US-FNA was carried out with the array probe guiding the placement of a 22-gauge fine needle after informed consent was obtained. The final diagnosis of a lesion as benign (n=449) or malignancy (n=30) was confirmed by FNA biopsy. The relationship between demographic data, sonographic features and final diagnosis, i.e. benign or malignant disease was analyzed in all 479 nodules. In univariate analysis, Chi-square test or Fisher exact test was performed to compare for categorical variables, and student t- test for continuous variables. A stepwise multivariate logistic regression analysis was applied to identify significant independent variables for prophesying malignant nodal disease. The level of significance was set at p < 0.05. The predictive formula was based on multivariate logistic regression analysis and programmed into a real-time, computerized sonographic reporting system. Hosmer-Lemeshow test6 was carried out to verify the significance of the prediction model. The association between prediction score and malignant nodal disease was analyzed using the receiver operating characteristic (ROC) curve. An optimal cutoff point was determined at the point of greatest "sensitivity" with the corresponding smallest "1-specificity".7 The c-value as a measure for the area under the curve represented the diagnostic accuracy of the model.8 All statistical analyses were accomplished using SAS software, version 9.1 (SAS Institute, Inc, Cary, North Carolina).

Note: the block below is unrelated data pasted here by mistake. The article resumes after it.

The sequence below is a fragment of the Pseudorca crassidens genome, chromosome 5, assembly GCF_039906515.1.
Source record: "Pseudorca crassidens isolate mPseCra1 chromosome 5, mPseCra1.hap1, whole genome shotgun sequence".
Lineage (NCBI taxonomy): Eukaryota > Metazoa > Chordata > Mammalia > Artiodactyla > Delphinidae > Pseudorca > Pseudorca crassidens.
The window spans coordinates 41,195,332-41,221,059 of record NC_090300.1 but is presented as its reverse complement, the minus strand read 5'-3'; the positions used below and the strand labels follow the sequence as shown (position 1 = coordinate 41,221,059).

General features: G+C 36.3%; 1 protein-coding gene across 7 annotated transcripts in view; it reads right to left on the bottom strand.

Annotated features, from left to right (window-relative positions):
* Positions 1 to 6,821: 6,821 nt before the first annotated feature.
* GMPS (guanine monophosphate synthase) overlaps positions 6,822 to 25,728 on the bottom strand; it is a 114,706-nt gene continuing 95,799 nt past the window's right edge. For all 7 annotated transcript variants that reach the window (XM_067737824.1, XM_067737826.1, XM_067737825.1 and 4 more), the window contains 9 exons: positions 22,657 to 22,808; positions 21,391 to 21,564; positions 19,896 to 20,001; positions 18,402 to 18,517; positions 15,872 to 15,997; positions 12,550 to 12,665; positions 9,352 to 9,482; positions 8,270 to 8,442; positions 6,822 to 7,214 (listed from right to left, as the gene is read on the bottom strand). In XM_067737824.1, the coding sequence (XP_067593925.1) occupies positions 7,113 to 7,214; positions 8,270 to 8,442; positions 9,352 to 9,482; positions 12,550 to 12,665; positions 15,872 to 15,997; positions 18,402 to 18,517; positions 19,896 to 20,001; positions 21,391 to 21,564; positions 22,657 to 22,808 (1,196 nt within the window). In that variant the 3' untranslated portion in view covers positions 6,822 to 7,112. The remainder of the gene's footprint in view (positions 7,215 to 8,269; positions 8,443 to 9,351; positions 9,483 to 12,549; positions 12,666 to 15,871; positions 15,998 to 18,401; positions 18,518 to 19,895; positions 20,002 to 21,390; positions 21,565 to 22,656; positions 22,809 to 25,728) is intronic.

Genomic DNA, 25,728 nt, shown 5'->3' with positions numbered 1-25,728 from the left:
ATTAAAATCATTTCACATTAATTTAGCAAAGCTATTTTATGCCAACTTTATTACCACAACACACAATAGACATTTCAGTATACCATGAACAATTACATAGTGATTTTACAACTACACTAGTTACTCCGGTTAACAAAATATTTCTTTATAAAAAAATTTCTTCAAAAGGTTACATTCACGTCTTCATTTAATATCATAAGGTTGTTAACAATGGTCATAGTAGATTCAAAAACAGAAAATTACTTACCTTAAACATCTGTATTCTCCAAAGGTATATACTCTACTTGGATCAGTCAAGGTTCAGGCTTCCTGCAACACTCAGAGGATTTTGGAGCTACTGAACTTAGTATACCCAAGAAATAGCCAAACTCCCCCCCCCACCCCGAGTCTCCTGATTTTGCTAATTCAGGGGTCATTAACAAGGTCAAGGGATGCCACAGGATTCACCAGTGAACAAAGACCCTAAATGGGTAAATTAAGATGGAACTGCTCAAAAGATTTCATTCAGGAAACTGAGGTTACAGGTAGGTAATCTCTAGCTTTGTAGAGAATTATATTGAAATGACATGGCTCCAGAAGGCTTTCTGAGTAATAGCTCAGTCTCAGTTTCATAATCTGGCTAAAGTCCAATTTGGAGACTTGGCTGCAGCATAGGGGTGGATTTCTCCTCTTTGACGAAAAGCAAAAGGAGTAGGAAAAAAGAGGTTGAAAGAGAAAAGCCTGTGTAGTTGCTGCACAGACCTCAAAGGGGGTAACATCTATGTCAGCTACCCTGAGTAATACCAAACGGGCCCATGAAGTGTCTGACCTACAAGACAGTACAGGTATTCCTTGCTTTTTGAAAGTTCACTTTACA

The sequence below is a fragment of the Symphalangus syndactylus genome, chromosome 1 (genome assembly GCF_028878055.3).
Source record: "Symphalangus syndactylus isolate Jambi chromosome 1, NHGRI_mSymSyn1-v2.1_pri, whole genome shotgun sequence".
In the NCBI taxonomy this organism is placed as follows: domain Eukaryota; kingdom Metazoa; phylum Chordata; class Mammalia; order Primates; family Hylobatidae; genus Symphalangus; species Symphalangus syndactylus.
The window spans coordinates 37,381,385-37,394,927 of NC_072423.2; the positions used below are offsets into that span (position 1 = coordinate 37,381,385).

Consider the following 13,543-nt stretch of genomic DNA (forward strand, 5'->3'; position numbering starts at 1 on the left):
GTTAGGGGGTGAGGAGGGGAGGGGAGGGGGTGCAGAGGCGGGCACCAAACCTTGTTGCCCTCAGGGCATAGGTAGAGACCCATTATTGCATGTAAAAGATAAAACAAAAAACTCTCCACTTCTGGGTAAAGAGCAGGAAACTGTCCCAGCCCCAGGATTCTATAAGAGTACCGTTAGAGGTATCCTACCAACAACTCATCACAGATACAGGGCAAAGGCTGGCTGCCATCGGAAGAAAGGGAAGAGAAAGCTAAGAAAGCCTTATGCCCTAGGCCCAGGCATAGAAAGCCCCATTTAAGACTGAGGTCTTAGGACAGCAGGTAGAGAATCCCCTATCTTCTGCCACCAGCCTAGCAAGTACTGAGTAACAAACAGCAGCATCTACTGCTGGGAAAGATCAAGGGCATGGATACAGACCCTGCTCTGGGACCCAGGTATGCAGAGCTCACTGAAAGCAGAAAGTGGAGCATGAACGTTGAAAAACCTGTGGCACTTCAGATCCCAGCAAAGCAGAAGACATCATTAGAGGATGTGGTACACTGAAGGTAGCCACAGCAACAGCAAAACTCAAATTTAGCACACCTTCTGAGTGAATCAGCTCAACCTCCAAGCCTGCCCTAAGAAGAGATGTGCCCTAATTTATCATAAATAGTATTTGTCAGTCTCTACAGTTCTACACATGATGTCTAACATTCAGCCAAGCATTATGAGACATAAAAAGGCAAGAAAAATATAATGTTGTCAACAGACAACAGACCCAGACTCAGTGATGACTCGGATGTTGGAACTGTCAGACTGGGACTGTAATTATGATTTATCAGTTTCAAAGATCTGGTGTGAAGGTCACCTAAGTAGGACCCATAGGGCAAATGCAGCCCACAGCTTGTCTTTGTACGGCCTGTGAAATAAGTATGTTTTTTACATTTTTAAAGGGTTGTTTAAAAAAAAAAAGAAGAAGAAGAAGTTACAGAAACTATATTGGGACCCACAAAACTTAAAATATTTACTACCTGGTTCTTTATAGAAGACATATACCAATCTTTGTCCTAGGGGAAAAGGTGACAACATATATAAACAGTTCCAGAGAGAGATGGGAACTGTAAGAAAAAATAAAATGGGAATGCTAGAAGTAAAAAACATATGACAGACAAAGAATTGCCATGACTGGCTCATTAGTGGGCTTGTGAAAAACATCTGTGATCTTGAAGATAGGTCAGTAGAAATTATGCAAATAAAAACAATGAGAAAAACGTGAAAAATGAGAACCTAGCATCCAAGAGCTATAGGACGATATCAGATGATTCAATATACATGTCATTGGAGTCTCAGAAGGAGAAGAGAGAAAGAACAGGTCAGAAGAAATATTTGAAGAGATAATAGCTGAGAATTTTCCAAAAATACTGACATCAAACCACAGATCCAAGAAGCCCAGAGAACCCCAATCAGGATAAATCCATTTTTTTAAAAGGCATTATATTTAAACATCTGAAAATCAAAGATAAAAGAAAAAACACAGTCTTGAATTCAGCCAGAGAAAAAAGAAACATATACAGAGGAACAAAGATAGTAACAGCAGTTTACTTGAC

Expected Results: A simple and practical sonographic scoring system would be built to provide the physician prompt and reliable probability guidance for FNA cytology while managing thyroid nodule.
- Cappelli C, Castellano M, Pirola Iet al. The predictive value of ultrasound findings in the management of thyroid nodules. Qjm 2007; 100:29.
- Kim E, Park C, Chung Wet al. New sonographic criteria for recommending fine-needle aspiration biopsy of nonpalpable solid nodules of the thyroid. American Journal of Roentgenology 2002; 178:687.
- Moon W, Jung S, Lee Jet al. Benign and Malignant Thyroid Nodules: US Differentiation—Multicenter Retrospective Study1. Radiology 2008; 247:762.
- Bude R, Rubin J. Power Doppler sonography. Radiology 1996; 200:21.
- Rago T, Vitti P, Chiovato Let al. Role of conventional ultrasonography and color flow-doppler sonography in predicting malignancy in'cold'thyroid nodules. European Journal of Endocrinology 1998; 138:41.
- Lemeshow S, Hosmer Jr D. A review of goodness of fit statistics for use in the development of logistic regression models. American Journal of Epidemiology 1982; 115:92.
- Akobeng A. Understanding diagnostic tests 3: receiver operating characteristic curves. Acta Paediatrica 2007; 96:644-647.
- McNeil B, Hanley J. The meaning and use of the area under a receiver operating characteristic (ROC) curve. Radiology 1982; 143:29-36.
|Contact: Li-Jen Liao, MD||886-89671592 ext email@example.com|
|Contact: Shih-Hong Huang, PhD||886-89671592 ext firstname.lastname@example.org|
|Far Eastern Memorial Hospital||Recruiting|